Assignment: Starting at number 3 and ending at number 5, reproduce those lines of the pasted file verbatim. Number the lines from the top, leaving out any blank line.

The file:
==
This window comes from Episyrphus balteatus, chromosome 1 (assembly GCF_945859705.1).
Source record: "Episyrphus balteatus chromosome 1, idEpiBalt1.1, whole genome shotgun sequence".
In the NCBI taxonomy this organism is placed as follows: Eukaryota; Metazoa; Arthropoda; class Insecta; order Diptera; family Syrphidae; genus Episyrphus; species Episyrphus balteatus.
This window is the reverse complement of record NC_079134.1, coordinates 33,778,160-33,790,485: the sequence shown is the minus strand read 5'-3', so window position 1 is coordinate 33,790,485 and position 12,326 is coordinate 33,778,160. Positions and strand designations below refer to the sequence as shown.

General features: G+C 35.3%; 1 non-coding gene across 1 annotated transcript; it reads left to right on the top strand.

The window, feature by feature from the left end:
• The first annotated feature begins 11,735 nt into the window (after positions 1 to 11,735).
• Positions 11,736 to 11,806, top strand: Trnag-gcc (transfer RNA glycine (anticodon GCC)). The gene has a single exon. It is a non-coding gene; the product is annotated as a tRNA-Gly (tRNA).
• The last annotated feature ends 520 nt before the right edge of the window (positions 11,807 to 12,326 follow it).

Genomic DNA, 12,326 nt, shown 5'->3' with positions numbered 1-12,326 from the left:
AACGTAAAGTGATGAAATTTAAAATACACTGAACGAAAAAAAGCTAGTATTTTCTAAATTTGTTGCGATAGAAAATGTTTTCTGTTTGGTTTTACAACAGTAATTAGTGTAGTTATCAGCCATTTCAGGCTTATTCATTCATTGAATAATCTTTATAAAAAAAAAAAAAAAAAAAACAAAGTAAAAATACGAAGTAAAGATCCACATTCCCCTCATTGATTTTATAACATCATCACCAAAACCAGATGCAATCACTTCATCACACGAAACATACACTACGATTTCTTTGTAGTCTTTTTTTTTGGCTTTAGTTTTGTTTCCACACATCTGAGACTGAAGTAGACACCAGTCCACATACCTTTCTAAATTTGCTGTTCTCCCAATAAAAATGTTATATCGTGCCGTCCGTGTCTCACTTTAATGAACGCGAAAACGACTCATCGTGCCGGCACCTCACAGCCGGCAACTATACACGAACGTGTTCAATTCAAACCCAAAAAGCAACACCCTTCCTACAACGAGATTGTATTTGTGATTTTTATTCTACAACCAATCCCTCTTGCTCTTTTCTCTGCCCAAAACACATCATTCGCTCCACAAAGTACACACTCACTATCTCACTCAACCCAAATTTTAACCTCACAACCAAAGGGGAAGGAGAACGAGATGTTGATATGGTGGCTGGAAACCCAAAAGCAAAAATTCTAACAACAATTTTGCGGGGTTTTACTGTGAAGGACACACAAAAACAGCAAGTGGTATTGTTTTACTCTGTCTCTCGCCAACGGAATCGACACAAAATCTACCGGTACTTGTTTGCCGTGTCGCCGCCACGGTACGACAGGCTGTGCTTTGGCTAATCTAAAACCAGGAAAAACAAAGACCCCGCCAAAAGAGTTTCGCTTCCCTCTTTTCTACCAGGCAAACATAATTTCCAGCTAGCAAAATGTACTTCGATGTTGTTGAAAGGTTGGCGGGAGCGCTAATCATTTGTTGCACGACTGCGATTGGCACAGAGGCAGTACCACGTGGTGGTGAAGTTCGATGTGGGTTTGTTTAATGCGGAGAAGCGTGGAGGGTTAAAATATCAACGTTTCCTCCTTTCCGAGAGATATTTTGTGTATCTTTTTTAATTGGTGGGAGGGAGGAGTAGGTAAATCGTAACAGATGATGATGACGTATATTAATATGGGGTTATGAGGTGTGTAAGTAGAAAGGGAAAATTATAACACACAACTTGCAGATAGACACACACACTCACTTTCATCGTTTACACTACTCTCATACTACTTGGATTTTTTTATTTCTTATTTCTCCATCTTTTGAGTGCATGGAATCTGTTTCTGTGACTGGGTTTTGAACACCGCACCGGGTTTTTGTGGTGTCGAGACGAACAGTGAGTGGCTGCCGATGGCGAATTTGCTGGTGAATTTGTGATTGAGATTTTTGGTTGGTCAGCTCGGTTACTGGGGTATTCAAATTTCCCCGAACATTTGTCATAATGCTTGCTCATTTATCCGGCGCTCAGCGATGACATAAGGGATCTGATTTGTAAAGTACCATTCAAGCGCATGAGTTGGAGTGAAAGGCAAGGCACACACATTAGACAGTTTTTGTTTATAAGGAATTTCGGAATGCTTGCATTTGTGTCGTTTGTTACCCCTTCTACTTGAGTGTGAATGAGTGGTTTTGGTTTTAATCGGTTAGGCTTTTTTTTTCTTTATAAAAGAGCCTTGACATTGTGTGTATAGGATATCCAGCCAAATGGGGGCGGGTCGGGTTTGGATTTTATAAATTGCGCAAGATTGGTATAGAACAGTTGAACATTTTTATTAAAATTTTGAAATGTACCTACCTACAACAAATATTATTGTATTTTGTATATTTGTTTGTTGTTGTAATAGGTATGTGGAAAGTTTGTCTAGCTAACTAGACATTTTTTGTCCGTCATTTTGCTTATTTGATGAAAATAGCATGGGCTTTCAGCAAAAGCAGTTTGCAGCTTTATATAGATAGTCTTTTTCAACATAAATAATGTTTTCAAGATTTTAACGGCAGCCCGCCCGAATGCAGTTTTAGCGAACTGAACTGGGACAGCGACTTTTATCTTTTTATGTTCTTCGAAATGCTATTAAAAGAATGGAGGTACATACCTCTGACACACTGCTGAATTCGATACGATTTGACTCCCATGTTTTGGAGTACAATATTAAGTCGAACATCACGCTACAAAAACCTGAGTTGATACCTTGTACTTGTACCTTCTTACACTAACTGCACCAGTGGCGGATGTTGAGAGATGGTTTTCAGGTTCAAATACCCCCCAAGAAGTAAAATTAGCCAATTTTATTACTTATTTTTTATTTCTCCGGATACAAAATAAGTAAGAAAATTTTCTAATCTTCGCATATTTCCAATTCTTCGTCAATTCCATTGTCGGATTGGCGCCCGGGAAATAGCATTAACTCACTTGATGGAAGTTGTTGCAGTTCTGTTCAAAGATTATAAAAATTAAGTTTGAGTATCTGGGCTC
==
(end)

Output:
In the NCBI taxonomy this organism is placed as follows: Eukaryota; Metazoa; Arthropoda; class Insecta; order Diptera; family Syrphidae; genus Episyrphus; species Episyrphus balteatus.
This window is the reverse complement of record NC_079134.1, coordinates 33,778,160-33,790,485: the sequence shown is the minus strand read 5'-3', so window position 1 is coordinate 33,790,485 and position 12,326 is coordinate 33,778,160. Positions and strand designations below refer to the sequence as shown.

General features: G+C 35.3%; 1 non-coding gene across 1 annotated transcript; it reads left to right on the top strand.